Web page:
One consumer advocate seeking the end of arbitration agreements says the bureau's inquiry gives her more optimism about the issue than she has ever had.
"That's because the agency is so independent," says Rosemary Shahan, president of Consumers for Auto Reliability and Safety, which is based in California. Shahan contrasted the bureau with Congress, where previous attempts to rewrite arbitration laws have faltered and where she says car dealers hold much more sway.
Shahan and other consumer groups have submitted testimony and arbitration case studies to the bureau to consider.
Sonic’s Smith: Buyers must OK arbitration.
In some cases, car buyers have been unable to get problems solved or to get an arbitration proceeding scheduled for years after a dispute began, Shahan says. She also contends that arbitrators are biased in favor of dealerships, which typically pick up the bill for arbitration.
"Mandatory predispute binding arbitration is really bad for consumers," Shahan said. "So we are hoping that the Consumer Financial Protection Bureau will prohibit it."
Many dealers, on the other hand, contend that arbitration agreements benefit consumers as well as dealers.
"It gives each party a lot of legal rights, but it controls some legal expenses and controls the process," said Scott Smith, president of Sonic Automotive Inc., the nation's third-largest retailer. "It still provides protection for the consumer, and it provides protection for the dealer."
Minimizing the risk of a costly class action is the key benefit, many dealers and industry experts agree.
Though the agreements are used widely, arbitration rarely happens. Only three of 79 respondents to the recent Automotive News survey said they've participated in arbitration with a customer in the past two years.
Smith said Sonic tries to resolve consumer complaints before a problem gets to arbitration. A very small number of complaints reach that point. "It might not even be a single-digit" percentage, he says.
As with many retailers, signing an arbitration agreement is mandatory at Sonic. Almost half of the respondents to the Automotive News survey said they won't complete a sale if the customer refuses to sign an arbitration agreement.
"A customer doesn't have to buy a car from us, but if they want to buy a car from us, they have to agree to the arbitration agreement," Smith says.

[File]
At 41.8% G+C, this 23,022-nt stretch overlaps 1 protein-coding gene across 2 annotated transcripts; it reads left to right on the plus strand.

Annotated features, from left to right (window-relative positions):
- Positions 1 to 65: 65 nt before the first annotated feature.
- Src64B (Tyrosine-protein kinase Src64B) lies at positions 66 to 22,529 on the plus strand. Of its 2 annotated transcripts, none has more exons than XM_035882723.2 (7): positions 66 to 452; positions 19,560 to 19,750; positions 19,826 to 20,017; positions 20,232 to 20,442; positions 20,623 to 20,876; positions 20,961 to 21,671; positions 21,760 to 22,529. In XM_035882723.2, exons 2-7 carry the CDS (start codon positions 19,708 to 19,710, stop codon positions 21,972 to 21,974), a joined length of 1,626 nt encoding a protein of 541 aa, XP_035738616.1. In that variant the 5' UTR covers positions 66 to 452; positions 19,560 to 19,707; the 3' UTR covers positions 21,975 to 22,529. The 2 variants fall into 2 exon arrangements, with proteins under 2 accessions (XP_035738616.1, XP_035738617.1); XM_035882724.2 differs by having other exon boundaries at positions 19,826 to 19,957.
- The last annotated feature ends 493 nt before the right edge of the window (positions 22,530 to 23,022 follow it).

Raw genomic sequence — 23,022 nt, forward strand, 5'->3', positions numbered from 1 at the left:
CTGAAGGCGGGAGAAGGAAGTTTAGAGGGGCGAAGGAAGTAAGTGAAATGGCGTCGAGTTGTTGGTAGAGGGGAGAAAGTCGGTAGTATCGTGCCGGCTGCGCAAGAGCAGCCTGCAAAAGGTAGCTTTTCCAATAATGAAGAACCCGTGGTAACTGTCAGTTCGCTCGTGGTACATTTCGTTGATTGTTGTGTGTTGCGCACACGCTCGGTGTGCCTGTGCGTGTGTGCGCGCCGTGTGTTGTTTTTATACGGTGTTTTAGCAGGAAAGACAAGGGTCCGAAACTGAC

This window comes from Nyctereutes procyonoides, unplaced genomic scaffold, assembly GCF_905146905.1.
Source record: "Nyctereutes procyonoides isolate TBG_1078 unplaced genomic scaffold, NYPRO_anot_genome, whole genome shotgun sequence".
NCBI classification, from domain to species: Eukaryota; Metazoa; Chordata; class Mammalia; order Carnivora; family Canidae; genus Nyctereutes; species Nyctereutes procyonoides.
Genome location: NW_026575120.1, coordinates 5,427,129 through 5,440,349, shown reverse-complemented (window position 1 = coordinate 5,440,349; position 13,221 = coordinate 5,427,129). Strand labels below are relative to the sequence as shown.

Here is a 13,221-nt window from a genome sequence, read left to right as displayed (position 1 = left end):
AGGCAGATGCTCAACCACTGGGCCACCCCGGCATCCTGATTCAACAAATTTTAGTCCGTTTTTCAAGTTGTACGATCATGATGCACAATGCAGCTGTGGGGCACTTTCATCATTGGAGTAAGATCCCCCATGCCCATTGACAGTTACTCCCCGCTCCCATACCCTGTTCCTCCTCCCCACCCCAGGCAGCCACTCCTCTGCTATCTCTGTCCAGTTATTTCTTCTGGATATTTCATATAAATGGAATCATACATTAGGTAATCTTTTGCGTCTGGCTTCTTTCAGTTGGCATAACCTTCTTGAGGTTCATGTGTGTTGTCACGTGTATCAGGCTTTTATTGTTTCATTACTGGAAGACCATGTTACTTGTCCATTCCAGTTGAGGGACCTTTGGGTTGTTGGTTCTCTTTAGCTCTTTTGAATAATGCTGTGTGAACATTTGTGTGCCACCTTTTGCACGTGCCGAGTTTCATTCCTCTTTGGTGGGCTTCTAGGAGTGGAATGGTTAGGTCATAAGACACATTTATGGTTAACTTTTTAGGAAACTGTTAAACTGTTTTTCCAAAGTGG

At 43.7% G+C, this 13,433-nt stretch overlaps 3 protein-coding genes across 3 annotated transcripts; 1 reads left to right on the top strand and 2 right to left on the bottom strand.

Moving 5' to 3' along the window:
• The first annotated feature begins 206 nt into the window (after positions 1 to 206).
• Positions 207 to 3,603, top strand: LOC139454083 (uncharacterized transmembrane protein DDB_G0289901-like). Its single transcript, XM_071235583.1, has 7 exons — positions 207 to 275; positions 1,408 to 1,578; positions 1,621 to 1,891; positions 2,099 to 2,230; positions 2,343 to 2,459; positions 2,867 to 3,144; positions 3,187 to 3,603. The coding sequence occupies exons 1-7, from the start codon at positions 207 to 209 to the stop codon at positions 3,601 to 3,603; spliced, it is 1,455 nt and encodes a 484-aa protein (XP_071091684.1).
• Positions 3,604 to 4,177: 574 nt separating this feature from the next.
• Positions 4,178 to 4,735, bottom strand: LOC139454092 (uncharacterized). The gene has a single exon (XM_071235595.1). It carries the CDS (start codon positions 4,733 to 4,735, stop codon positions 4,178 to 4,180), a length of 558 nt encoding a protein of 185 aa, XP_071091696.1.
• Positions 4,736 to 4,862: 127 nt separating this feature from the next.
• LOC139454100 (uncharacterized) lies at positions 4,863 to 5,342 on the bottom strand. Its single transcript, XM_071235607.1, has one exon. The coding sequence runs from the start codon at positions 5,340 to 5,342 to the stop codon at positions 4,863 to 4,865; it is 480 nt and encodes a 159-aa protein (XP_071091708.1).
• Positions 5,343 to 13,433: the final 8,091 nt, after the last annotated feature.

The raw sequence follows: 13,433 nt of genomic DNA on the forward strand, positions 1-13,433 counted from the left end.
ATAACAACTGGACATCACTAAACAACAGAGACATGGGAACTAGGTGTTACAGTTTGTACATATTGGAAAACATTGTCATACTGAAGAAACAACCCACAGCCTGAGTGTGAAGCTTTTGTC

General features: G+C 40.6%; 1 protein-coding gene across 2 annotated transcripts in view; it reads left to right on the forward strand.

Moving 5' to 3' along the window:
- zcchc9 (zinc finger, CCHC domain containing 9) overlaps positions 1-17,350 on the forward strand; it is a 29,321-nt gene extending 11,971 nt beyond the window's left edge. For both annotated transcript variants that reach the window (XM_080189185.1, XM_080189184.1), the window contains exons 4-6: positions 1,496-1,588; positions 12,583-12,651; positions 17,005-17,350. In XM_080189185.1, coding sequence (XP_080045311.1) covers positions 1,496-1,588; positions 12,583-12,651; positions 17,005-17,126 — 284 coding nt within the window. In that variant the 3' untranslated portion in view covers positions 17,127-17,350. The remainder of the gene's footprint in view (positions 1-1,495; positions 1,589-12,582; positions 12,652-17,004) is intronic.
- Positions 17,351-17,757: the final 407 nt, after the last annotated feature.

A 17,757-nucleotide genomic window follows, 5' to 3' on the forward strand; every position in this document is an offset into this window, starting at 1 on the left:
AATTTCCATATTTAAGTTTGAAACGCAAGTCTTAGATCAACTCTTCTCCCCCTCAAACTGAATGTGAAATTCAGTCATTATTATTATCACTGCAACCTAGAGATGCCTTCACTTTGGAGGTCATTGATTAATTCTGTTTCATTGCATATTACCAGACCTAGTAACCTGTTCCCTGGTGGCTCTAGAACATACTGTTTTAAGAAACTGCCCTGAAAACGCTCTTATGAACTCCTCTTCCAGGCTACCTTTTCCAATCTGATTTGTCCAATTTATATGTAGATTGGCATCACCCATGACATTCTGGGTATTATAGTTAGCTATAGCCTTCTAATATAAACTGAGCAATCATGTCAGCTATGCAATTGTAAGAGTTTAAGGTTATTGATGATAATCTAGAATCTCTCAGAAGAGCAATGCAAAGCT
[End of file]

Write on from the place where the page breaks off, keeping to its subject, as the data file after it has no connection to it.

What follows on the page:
Asbury Automotive Group Inc., the nation's seventh-largest dealership group, also asks customers to sign arbitration agreements.
"We take compliance very seriously," says Asbury CEO Craig Monaghan, stressing the training and oversight that goes on in Asbury's F&I offices. "One of the advantages of the arbitration agreements is they help defend against frivolous lawsuits."
Monaghan said he will watch the scrutiny of arbitration closely.
Bureau will decide
Skip Davenport, dealer principal at D&D Ford in Greer, S.C., has been using arbitration agreements for at least 10 years and says it's important for dealerships to preserve the option. He aims to satisfy customers without involving lawyers.
"At the end of the day, if our customer isn't satisfied and happy and telling their friends in the community that we did a good job for them, it doesn't benefit us in any way," Davenport says.
His dealership is one of about 300 in South Carolina embroiled in class-action claims that the stores collected millions of dollars in illegal administrative fees from customers. Some of the claims are still active, and they show why dealers need the legal protections arbitration agreements can provide, Davenport says.
Whether dealerships ultimately will keep the option will come down to the Consumer Financial Protection Bureau.
Says O'Loughlin of Reynolds and Reynolds: "Is the deck stacked against dealers and other organizations that prefer arbitration? It may be. I hope there's still some small sliver of hope there, but we'll see."
Eric Freedman contributed to this report
You can reach Amy Wilson at email@example.com.